“All you have to do is nod and you get to hold on to what matters,” Agent Knox tells Eli Thompson in this week’s episode of Boardwalk Empire. The scene ends before we can see whether or not Eli gives Agent Knox the nod he’s looking for, but either way it seems likely that it’s the beginning of the end for at least one of the three Thompsons.
After a few slow-moving episodes in a row, this week’s episode, “The Old Ship of Zion,” is an explosion of forward momentum. It’s a welcome reminder of just how good Boardwalk Empire can be. Yes, it can be supremely frustrating to sit through all the build-up as the disparate subplots slowly gather steam, but once things get going there are few shows on TV that are as thrilling. There are more nooses being tightened in this episode than at a hangman’s convention, and one character in particular sees himself rather violently dispossessed of life.
One strength of Boardwalk Empire has always been its snappy dialogue, and the His Girl Friday-esque back and forth between Nucky and Sally in their scenes together this week is a high point in an episode full of high points. Sally is in rare form after she makes her way to Atlantic City by accompanying Nucky’s shipment of “oranges,” and Patricia Arquette’s acting chops are on full display. That’s not all she has on display, either, much to the amusing discomfort of Willie Thompson. The highlight of her stay in the city, though, is the confrontation it leads to between Nucky Thompson and Mickey Doyle, caused not only by Nucky’s jealousy over Sally’s friendliness toward Mickey but also Mickey’s continued use of Eddie’s old cane. Nucky puts the cane to good use, which causes a bit of a headache for Mickey (literally).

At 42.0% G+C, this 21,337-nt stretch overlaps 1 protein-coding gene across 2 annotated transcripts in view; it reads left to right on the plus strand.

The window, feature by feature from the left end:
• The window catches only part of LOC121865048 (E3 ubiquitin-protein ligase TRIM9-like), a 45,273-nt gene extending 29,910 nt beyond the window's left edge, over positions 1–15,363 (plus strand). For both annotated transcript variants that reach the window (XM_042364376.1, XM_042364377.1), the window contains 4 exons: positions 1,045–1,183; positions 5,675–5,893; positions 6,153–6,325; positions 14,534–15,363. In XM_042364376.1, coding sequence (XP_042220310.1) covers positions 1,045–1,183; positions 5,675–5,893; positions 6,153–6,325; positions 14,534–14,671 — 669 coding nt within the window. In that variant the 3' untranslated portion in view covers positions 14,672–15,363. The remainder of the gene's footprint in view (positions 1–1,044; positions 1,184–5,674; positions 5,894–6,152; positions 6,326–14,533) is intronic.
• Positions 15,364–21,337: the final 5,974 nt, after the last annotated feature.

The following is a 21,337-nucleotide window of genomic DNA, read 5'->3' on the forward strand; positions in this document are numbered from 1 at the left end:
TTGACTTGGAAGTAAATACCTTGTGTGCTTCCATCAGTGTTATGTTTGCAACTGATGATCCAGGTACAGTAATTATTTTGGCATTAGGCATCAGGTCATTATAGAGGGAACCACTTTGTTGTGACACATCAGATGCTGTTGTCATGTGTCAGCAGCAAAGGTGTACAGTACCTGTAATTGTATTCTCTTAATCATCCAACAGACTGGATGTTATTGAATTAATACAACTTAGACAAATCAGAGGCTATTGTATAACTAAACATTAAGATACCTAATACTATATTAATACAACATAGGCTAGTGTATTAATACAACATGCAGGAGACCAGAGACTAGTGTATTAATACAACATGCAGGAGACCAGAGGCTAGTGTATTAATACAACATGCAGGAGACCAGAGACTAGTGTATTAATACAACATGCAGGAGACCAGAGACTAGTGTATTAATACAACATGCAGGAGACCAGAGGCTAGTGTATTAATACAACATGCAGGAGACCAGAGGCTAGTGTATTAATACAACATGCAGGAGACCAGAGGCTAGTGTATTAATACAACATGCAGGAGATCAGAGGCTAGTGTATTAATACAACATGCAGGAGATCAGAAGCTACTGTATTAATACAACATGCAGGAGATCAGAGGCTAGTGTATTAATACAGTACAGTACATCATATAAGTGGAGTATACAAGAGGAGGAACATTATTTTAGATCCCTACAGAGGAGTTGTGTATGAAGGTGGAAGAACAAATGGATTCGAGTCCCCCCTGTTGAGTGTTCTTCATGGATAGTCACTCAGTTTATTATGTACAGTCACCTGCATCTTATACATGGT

While the scenes between Nucky and Sally are great, it’s Chalky’s scenes that really make the episode. Narcisse’s ego causes the beginning to what is sure to be his eventual downfall as Chalky finds a poster for Narcisse’s play in a bag full of heroin, and that’s all the evidence Chalky needs to finally take action against the not-so-good doctor. “This one called ‘Harlem by Torchlight!'” Chalky announces to Narcisse and a crowd of onlookers before setting fire to the stash of dope. For the first time, we see a look on Narcisse’s face other than a look of smug superiority. There was a lot of money in that dope, and Chalky calling him out in front of all those people was the first real blow to Narcisse’s carefully cultivated image as Savior of the Libyan.